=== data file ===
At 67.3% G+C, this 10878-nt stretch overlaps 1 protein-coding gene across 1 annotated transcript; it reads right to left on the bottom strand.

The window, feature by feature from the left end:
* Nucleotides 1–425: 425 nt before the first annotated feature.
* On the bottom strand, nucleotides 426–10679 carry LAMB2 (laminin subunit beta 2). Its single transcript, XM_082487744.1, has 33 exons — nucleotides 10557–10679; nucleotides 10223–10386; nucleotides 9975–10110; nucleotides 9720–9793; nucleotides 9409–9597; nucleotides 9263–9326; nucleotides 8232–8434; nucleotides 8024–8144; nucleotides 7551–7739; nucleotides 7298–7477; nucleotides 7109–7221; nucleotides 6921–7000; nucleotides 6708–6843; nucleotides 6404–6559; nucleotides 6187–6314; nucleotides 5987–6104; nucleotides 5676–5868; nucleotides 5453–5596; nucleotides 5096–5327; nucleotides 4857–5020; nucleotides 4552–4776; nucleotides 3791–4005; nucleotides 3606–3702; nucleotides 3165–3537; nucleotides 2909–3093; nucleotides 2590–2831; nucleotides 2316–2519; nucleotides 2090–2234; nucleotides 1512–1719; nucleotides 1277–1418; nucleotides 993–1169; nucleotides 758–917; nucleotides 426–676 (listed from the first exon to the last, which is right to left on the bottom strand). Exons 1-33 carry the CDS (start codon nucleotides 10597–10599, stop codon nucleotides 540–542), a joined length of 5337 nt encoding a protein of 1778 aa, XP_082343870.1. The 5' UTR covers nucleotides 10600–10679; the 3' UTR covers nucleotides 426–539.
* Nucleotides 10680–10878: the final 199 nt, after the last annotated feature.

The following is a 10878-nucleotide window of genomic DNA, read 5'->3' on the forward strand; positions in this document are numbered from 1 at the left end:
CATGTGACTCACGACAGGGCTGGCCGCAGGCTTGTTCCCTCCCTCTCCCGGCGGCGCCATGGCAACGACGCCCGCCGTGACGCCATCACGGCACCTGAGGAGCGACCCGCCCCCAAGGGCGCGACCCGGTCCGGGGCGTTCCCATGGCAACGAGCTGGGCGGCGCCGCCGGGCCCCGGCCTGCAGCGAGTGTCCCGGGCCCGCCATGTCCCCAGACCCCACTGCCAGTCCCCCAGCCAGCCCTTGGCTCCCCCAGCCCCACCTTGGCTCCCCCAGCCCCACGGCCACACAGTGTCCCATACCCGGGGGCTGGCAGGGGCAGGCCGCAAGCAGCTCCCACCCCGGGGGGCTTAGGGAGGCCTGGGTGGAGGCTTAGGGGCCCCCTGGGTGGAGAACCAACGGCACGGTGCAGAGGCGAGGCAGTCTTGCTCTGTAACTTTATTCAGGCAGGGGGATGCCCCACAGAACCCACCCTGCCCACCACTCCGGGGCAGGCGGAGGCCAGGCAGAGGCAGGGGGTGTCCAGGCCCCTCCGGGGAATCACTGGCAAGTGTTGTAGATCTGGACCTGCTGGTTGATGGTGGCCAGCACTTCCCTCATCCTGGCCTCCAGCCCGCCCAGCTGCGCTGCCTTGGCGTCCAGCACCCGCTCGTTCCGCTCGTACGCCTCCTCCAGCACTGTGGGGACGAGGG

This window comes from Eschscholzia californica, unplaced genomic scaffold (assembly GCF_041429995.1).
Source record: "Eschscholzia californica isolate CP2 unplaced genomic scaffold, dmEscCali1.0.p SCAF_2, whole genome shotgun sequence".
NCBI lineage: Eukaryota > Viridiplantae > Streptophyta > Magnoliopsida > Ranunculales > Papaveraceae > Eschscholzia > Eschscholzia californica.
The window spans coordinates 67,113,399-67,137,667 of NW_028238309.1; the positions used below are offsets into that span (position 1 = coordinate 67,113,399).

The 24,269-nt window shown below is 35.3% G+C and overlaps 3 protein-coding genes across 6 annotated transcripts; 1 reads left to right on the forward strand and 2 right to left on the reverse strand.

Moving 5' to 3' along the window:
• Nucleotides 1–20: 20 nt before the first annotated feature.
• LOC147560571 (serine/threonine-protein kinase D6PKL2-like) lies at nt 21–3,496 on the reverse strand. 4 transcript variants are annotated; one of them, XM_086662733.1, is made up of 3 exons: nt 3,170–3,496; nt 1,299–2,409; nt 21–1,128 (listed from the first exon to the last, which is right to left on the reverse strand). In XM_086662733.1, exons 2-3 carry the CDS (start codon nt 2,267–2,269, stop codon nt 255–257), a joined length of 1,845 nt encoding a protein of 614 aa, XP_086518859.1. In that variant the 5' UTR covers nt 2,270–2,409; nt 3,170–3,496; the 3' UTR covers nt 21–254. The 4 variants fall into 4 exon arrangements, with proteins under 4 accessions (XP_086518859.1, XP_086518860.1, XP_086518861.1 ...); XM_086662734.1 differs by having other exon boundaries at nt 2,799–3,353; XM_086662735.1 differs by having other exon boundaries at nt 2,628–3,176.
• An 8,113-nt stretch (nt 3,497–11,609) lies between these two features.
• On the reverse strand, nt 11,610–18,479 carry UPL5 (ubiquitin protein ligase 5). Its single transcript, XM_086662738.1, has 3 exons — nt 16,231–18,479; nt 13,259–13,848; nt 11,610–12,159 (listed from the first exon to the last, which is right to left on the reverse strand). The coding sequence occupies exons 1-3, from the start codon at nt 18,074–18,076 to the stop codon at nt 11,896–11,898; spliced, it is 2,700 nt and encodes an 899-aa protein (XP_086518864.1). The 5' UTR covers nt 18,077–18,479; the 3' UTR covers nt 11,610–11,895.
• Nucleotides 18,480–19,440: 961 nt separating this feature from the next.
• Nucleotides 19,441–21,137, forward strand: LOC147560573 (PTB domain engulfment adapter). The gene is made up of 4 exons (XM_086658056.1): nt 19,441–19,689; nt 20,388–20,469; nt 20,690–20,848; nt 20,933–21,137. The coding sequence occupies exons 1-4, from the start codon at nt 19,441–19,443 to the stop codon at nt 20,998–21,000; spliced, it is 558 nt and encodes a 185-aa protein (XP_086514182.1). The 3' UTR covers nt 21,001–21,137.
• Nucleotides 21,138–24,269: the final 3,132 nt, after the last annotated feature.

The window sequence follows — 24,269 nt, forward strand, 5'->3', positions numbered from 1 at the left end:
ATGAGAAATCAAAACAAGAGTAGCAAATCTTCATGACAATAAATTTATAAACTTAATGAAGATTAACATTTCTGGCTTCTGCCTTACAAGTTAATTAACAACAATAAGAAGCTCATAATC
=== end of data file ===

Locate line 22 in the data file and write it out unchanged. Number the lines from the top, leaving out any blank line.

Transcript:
ATGAGAAATCAAAACAAGAGTAGCAAATCTTCATGACAATAAATTTATAAACTTAATGAAGATTAACATTTCTGGCTTCTGCCTTACAAGTTAATTAACAACAATAAGAAGCTCATAATC